Hello? … who’s that? … Oh, hi. Yeah, it’s her phone … Well, the ringtone don’t work no more so I only know if there’s a call if I’m looking at the screen … Yeah, well it was throw the phone across the room or slap her, and I weren’t going to slap her even if she was a bitch … ‘Take the phone and get it fixed,’ she said, so that’s why I got it. Then she punched me in the mouth. That’s not right, is it? She shouldn’t of done that … So I’ve had it since last Friday, took it to the phone repair place on the market and he said the board’s split. Said it would take him a couple of days to get a replacement one in stock so I’m going there now … You want to give the phone back to her, bro? Yeah, after I get it sorted, but I’m not in town right now … Look, I’m not in town, right? My dad was in a car crash last night. Soon as the phone’s fixed I’m going to see him in hospital … I dunno, it might be a while. This evening maybe … Look, I can’t call you on this phone, there’s no credit on it … Just call me later, okay?
Don’t ask me, I was on a bus a couple of days ago. The guy a couple of seats behind me was having this conversation, of which I only heard his side (indeed the whole bus heard his side, he wasn’t exactly keeping his voice down). I can only infer what had happened, but I’m conscious that inferences based on half a conversation can be completely wrong. For all I know he was rehearsing lines for a soap opera with another actor on the other end of the line. Or maybe his life really is full of everyday soap-opera drama? At any rate, bus journeys are sometimes intriguing.
Call it a reductionist, reified, economic determinist argument if you like. But I find it interesting that a bunch of TV and film productions in the last year or so have featured retellings and reinterpretations of fairy stories and folk tales.
The most obvious ones are Once Upon a Time (currently on UK’s Channel 5, but first broadcast in the US on ABC at the back end of last year); Grimm (police based but drawing on the Grimm fairy tales; currently on a UK satellite channel and first broadcast on NBC in the US late last year); and Mirror Mirror, a comedy fantasy just about to be released and based on Snow White. Several other films including Snow White and the Huntsman, Hansel and Gretel: Witch Hunters, and Jack the Giant Killer are scheduled for release later this year, or next year.
Meanwhile, it’s difficult to make a lot of sense of the competing figures for book and ebook sales because categorisations and descriptions of genres are so variable, but I’m willing to speculate that ‘fantasy’ is a fast-growing market especially for ebooks.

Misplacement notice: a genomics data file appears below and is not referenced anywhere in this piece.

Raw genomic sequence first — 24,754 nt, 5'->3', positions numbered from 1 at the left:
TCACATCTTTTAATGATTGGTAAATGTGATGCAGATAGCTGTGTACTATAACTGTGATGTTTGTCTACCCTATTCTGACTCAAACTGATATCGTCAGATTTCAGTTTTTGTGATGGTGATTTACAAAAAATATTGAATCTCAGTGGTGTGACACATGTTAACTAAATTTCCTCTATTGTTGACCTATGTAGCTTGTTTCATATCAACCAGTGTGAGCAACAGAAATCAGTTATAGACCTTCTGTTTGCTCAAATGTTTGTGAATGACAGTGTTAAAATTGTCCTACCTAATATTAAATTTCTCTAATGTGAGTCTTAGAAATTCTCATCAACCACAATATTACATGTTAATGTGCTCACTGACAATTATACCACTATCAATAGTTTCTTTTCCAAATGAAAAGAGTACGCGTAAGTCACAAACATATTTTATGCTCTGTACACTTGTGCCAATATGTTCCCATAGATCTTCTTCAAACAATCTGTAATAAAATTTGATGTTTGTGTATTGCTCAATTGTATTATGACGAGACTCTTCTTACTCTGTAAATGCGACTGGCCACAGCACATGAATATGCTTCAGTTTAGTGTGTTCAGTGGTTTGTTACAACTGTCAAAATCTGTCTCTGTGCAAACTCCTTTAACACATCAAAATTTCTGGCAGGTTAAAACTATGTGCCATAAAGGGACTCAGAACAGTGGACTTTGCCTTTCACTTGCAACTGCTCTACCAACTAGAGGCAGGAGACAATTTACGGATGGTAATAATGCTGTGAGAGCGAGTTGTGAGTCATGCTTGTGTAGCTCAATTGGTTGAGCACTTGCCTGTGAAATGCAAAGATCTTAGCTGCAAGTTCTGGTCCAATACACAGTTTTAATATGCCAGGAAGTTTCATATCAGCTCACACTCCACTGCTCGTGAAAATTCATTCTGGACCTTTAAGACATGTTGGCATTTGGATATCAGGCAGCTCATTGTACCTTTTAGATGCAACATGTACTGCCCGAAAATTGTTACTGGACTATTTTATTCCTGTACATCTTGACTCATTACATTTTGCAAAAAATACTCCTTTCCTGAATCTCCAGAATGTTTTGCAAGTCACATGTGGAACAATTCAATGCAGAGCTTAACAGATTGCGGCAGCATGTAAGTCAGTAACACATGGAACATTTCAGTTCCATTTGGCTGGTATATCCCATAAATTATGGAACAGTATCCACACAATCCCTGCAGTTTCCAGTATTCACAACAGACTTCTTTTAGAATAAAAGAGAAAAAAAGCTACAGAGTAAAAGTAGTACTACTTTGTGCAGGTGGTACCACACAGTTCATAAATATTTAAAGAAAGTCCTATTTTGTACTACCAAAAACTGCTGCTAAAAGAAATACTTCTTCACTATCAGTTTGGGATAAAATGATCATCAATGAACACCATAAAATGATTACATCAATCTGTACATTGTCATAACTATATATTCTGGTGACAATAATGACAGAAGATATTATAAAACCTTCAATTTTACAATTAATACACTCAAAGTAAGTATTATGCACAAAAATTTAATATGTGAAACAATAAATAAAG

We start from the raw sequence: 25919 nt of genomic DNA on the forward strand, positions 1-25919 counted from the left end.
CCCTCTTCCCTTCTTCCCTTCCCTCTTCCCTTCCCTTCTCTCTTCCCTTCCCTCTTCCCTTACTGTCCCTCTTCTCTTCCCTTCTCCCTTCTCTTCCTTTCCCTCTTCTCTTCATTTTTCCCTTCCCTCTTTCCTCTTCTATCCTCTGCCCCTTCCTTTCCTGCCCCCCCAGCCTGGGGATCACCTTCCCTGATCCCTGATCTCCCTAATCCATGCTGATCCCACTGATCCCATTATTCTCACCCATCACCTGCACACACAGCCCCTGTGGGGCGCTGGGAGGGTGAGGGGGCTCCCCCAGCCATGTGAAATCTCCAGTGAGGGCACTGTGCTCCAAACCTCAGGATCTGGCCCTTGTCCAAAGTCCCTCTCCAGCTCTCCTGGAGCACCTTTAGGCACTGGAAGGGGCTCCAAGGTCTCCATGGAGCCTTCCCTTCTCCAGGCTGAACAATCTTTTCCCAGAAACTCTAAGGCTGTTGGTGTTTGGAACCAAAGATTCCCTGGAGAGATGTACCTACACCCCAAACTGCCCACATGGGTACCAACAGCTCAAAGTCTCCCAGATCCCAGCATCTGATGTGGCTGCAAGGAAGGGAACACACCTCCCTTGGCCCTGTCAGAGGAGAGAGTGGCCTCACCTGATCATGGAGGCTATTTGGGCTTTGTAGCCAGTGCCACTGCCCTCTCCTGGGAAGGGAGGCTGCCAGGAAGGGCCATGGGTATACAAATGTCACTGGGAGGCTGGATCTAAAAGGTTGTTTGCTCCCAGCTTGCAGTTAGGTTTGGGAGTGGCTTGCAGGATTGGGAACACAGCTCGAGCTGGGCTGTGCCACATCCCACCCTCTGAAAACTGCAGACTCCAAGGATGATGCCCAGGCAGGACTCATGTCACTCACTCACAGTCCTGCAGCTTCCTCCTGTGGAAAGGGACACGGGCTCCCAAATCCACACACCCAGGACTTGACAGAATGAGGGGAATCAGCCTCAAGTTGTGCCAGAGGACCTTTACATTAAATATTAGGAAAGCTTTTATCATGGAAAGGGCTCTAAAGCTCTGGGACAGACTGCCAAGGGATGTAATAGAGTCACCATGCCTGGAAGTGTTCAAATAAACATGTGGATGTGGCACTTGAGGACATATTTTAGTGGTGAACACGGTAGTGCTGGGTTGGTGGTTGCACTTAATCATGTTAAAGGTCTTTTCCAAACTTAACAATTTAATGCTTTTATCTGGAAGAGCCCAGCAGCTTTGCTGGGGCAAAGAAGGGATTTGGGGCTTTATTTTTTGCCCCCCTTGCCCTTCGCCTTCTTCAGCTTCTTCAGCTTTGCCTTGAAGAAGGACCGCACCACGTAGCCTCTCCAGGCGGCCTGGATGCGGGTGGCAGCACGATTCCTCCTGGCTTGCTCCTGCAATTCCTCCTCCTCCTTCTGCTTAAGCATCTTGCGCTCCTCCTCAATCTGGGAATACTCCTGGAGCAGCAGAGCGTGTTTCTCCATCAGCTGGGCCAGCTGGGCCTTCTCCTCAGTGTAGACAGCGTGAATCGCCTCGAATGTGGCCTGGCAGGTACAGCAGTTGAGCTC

The thing is, so much fantasy chimes with the current social climate. A sinister world manipulated by strange beings who hold questionable values and don’t care about ‘ordinary people’? Threats lurking in unexpected places? Well, that would be the recession-hit world we actually live in. And if you look back at the roots of fantasy and folk tales, they constitute a body of warnings, parables and moral stories that encapsulate advice about how to survive in uncertain times. Watch out for seductive monsters with big teeth; for deals that appear to be too good to be true; for those who offer to fulfill your desires in exchange for your immortal soul, and so on. Yes, I know ‘Little Red Riding Hood’ can be deconstructed as a story about sexuality, but you get the idea…
So all the old folk tales are suddenly relevant all over again, because they respond to our current perceptions of the world, our concerns, and maybe even offer advice on how to battle ‘monsters’, however you might want to define them – demons, bankers, demon bankers or whoever. It’s unsurprising that TV and film production companies would catch on to that; it’s equally unsurprising that several competing series/films would go into production and onto our screens at around the same time.
The kind of argument I’m advancing here is hardly original: it’s been around for a long while. Try Lucien Goldmann’s Towards a Sociology of the Novel (originally published in French in 1964, in English in 1975, since reissued in different editions); or the more explicitly Marxist analysis of Georg Lukacs (the introductory book on Lukacs by George Lichtheim is a good starting point).
But I guess the interesting question is: what new stories, fantasies and moralities will come out of the current situation? Are we all condemned to our own personal Hunger Games? Or can there be a less horrific route to a happy ending?